Hillel, a Jewish club at the University of La Verne, hosted its second annual event Tuesday to celebrate the week-long Jewish holiday of Sukkot.
The holiday commemorates the biblical period after the departure of the Israelites from Egypt when they wandered the desert and lived in temporary dwellings for 40 years, said Jake Huberman, Hillel adviser and visiting professor of television.
“One of our foundations is showing that we are all together and Sukkot brings us together. It shows we can’t survive without one another,” Hillel president Alon Dina, said.
During Sukkot, a temporary dwelling known as a Sukkah is built. The La Verne Sukkah in Sneaky Park was built out of wood and had three walls covered in green fabric. Palm tree leaves hung on the ceiling and it was large enough to fit a dozen people. It was adorned with etrogs, fruits that represent hearts due to their shapes.
Those celebrating the holiday eat, sleep and recite a daily blessing inside the Sukkah.
“The Sukkah is a way to connect to God,” Huberman said.
“There are many ways to connect, but this one is special because you completely surround yourself with holiness.,” he said.
Hillel partnered with Sustenance, Opportunity, Volunteerism and Advocacy, or SOVA, a community food and resource program that helps give individuals and families the support services they need to regain independence.
Sova is a Hebrew word that means “eat and be satisfied.”
Members of Hillel asked people to donate blankets or clothing to SOVA.
During his speech, Huberman thanked President Devorah Lieberman for her vision to create Hillel and the Sukkah.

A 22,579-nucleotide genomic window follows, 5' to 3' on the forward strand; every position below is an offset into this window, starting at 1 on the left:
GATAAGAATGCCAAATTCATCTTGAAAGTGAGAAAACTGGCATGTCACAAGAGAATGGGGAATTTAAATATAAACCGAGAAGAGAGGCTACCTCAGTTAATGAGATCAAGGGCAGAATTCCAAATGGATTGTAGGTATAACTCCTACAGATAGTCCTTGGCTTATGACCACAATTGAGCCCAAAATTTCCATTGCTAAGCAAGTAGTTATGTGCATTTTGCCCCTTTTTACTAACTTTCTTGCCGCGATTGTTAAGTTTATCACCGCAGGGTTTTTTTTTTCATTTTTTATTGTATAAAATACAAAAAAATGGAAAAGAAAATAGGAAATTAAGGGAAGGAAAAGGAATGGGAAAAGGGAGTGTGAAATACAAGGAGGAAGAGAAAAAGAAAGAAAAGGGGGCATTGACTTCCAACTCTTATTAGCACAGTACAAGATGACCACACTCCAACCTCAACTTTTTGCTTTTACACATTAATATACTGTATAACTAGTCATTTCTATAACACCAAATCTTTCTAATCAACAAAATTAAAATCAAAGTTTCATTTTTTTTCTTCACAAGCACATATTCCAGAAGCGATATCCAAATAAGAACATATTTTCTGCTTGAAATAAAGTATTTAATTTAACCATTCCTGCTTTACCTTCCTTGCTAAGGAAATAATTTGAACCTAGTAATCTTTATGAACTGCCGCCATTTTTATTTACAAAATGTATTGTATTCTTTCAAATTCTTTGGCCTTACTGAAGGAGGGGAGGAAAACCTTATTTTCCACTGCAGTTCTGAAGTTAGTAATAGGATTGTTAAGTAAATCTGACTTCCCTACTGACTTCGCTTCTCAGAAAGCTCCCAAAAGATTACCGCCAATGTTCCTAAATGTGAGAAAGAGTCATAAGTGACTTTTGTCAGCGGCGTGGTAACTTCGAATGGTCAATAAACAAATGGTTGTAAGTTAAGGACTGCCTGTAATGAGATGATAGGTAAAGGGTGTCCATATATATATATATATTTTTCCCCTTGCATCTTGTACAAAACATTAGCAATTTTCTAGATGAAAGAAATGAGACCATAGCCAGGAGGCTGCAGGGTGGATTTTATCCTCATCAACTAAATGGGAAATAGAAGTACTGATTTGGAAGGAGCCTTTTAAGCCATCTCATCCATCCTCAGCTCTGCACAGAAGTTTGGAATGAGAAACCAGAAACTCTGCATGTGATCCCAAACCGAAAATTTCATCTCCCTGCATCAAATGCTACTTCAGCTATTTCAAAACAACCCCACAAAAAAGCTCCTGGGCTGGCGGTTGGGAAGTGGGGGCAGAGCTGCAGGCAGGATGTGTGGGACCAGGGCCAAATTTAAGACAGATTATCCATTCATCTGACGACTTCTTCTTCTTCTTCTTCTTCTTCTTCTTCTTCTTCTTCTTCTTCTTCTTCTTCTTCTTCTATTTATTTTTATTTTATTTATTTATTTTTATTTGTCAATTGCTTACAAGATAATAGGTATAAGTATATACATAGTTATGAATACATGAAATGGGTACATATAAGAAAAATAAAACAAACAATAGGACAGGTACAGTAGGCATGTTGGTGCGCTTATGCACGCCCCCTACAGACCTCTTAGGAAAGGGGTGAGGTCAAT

He spoke about visiting a hospital and meeting a patient who asked him why she was homeless if things happened for a reason.
“I did not have an answer for her, but it’s our job to heal the world and help those who don’t have a permanent place,” Huberman said.
“This holiday is about community and we wanted to give something back to the community,” Frederick Horowitz, Hillel events coordinator, said.
Horowitz said that with Judaism comes culture, not just religion, and that Hillel wants to share its culture with others.
During the event, guests overflowed the donation box, listened to Jewish reggae music and ate traditional Israeli food.
Dina said it is tradition to eat 100 percent kosher food and served dishes that consisted of falafel, pita, Israeli salad, hummus and techina.
“I think it’s a good event, because it shows diversity and culture,” Arely Ortega, junior criminology major who participated in the event, said.
“Sukkot is a celebration of life and a way to appreciate what the earth has to offer no matter what religion you are,” Lee Decker, public relations manager of Hillel, said.
Huberman invited everyone at the event to join members of Hillel at 10 p.m. for a sleepover in the Sukkah.
“Come join us and we’ll get a taste of what it is like for people to have to sleep under the stars every day,” Huberman said.
Alejandra Aguilar can be reached at email@example.com.